You need to, you need to be filling the top of the funnel more.

[00:19:34] Jeremiah Prummer: Yeah,

I was when I saw this data, I'll I feel like I'm a bit of an outsider on the advertising side of things, right? Like, that's not really the where I come from, where I operate. We don't even do paid ads at no commerce in terms of for our own business, but we do measure it and in a way. That's different, I think, from you know, what the, what a lot of other solutions are doing.

But I think like, I don't live in the day to day of spending dollars on paid ads. And I think when I saw this data in a vacuum, if I didn't know what was being talked about on Twitter, I would have thought things were really good. But because of what was being talked about on, on Twitter and LinkedIn, I think we, you know, looking at that number specifically yard in with you know, new customer versus returning customer revenue.

I did find that pretty striking. And so one thing I'm curious about just for people who are listening is, is that part of what you're looking at? Like when you go out here and you say that your, your numbers are bad, is that partially because you know, is that a difference of new customer versus returning customer revenue?

I don't know. I haven't seen that kind of nuance and conversation to understand if that's what's going on. But I would love to know, like just from people who are having these struggles, if that's what you're seeing, or if it's just like across the board, everything is down. 

[00:20:48] Taylor Holiday: Yeah. One of the things I think is important to remember is that businesses get to their revenue in very different ways. I'll give you sort of an example. This past two weeks, I've interviewed two different brands on my podcast. This podcast, one was the Missouri star quilt company in any given month, 90 percent of their revenue comes from their existing customer base.

Okay. Then I interviewed loop earplugs. Both of these are nine figure brands, very similar in revenue size, but for loop earplugs, 90 percent of their revenue comes from new customer acquisition. Okay. If there's an issue on Metta, one of these brands is going to be substantially more affected than the other.

And this is where, again, this experience of any issue in platform or otherwise is not evenly distributed. It doesn't impact businesses in the same way. And it's clear that the issues themselves aren't evenly distributed. Right? So in a bell curve of thousands of businesses, there are inevitably people at different ends of these spectrums and our job, what we're trying to do here.

I guess it should say none of our job, but what we're doing with this report is to try to give a view of the market as a whole, that is very different than the individual experience of any user within that market. Cause any market has winners, losers, strugglers. People succeeding at any given time, but what we're seeing is that meta spend.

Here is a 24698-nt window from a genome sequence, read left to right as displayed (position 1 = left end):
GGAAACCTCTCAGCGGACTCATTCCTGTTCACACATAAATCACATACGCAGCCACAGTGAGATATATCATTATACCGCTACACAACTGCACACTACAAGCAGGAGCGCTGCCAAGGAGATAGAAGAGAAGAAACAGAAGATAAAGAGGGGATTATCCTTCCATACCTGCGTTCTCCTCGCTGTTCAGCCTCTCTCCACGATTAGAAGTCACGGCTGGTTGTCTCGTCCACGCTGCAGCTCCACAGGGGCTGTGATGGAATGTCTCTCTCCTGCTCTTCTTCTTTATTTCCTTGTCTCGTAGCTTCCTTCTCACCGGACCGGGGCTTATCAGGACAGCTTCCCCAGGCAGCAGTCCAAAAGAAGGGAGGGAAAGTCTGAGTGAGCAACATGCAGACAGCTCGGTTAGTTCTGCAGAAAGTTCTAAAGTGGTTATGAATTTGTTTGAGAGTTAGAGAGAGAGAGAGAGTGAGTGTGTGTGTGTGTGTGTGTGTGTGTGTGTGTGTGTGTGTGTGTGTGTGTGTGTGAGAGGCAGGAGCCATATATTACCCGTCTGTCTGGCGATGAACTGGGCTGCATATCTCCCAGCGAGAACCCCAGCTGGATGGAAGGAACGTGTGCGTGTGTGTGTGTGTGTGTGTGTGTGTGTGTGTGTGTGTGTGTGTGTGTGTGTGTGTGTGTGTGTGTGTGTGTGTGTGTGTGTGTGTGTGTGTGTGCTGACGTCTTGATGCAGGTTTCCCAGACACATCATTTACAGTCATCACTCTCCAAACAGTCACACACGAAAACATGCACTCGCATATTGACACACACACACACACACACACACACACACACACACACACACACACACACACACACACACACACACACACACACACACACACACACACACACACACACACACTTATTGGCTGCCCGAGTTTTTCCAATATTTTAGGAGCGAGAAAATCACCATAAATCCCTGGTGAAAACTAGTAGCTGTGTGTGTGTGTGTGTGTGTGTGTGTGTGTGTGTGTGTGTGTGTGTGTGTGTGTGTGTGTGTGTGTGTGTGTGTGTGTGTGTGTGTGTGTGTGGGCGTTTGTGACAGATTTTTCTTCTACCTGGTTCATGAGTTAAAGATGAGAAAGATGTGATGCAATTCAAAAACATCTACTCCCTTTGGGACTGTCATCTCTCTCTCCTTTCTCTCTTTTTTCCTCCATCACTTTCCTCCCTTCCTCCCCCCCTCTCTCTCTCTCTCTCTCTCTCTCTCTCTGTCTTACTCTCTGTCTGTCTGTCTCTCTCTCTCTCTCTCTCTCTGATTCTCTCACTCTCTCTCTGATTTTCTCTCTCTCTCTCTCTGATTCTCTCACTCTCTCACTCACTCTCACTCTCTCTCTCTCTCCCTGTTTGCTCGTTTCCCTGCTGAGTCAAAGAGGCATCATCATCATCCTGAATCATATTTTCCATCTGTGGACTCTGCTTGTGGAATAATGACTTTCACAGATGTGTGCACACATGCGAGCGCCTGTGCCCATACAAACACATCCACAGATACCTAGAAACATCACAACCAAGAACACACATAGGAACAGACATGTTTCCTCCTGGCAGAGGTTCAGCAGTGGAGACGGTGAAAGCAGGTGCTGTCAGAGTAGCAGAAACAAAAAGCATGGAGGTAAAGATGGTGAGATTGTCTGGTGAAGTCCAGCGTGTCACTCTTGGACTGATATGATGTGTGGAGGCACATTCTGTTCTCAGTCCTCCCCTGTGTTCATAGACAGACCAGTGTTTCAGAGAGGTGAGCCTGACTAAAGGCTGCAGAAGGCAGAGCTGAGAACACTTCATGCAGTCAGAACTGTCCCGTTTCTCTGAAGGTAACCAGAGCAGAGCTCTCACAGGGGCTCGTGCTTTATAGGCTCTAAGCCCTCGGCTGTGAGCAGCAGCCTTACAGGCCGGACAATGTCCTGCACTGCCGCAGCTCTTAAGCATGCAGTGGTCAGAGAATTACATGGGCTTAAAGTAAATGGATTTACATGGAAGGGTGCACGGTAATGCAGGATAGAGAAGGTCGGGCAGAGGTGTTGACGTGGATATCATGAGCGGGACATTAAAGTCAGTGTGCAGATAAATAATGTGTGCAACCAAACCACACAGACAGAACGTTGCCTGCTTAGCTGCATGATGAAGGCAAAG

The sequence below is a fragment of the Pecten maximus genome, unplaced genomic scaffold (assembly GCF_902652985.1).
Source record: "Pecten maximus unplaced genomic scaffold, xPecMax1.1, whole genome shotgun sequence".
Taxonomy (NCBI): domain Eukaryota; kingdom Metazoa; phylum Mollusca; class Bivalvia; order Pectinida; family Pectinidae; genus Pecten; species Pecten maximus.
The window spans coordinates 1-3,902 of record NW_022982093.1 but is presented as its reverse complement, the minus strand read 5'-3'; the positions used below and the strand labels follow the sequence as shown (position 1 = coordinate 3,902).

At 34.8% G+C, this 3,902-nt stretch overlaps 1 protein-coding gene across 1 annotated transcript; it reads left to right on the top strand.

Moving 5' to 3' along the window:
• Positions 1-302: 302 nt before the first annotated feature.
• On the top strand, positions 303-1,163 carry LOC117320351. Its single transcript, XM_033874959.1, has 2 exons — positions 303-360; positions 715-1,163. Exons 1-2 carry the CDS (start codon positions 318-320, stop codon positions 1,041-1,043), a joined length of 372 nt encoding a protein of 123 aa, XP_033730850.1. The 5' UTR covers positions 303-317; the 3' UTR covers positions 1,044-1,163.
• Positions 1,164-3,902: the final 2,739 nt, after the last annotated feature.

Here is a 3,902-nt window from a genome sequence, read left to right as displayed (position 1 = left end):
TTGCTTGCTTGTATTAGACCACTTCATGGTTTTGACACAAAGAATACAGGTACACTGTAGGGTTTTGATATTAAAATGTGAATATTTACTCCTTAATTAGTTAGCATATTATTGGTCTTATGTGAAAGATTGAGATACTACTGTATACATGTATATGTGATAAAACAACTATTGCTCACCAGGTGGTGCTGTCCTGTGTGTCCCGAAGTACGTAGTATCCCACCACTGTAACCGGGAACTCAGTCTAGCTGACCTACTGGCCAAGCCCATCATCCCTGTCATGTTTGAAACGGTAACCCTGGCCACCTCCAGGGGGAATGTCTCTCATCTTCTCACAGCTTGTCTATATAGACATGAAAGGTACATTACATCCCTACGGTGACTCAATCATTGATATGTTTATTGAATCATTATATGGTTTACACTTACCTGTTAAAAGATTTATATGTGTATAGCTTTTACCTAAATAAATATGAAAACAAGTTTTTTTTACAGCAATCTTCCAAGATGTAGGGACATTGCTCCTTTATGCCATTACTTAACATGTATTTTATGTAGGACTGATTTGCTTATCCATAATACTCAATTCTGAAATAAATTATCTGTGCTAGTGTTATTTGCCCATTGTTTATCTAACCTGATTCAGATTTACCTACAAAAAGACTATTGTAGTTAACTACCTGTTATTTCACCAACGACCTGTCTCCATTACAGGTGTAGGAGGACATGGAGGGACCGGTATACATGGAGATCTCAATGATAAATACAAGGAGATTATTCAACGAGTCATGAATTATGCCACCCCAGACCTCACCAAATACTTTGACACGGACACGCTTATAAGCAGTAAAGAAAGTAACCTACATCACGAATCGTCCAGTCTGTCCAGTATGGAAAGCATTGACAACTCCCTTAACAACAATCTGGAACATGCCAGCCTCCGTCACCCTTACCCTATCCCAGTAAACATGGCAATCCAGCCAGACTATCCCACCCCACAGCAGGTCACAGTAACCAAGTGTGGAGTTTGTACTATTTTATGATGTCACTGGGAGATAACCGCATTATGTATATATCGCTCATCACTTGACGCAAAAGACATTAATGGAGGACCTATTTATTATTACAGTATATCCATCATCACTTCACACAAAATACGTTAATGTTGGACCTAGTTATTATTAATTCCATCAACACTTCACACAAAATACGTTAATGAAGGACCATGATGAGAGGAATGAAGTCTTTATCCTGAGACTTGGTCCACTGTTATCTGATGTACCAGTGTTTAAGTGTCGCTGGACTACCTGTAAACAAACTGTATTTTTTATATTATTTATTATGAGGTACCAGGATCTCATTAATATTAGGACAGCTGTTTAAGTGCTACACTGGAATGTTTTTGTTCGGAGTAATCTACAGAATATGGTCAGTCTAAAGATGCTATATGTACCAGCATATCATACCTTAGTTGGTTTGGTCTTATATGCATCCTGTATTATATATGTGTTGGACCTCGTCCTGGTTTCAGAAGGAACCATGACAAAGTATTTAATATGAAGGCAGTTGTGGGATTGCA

And I expect this to be reflected in their earnings calls coming up was that the spend is up dramatically in this platform, 40 percent year over year with only a 3 percent reduction in efficiency. Like, if any of us could sort of be given that choice to say, Hey, If you just could right now grab, next month, you're gonna be plus 40% in spend and flat to efficiency.

You would take that immediately. That would be ized as like remarkably successful performance. And then at an aggregate level, that's what's there now to the point. If new customer revenue is a smaller percentage of it, then that 40%, then either that spend is being distributed to existing customers in a way.

Or that new customer acquisition isn't possibly as efficient as the overall Ross might be presenting. And so that's, that's worth unpacking. And there's a hypothesis I have around ASC and the way that that sort of structurally setting up that met is trying to grab more of the existing customer revenue.

There's also businesses maturing. There's a lot in that pot, but it is worth acknowledging and pointing out something to keep an eye on as we go forward. But Yarden, what do you make of TikTok? Like, so set aside the meta thing for a second and just go CPM plus 54%. That's a huge number spend down 32%. What is happening on Tik TOK?

[00:23:21] Yarden Shaked: Well, look, first of all, I mean, I think we know, and we get into some of this data, but I like tick tick tocks, making some changes that they're, they're pushing shops more and things like that. And you know, it, it, it could be affecting it, but I think it's it's a year or a couple of years now of efficiency.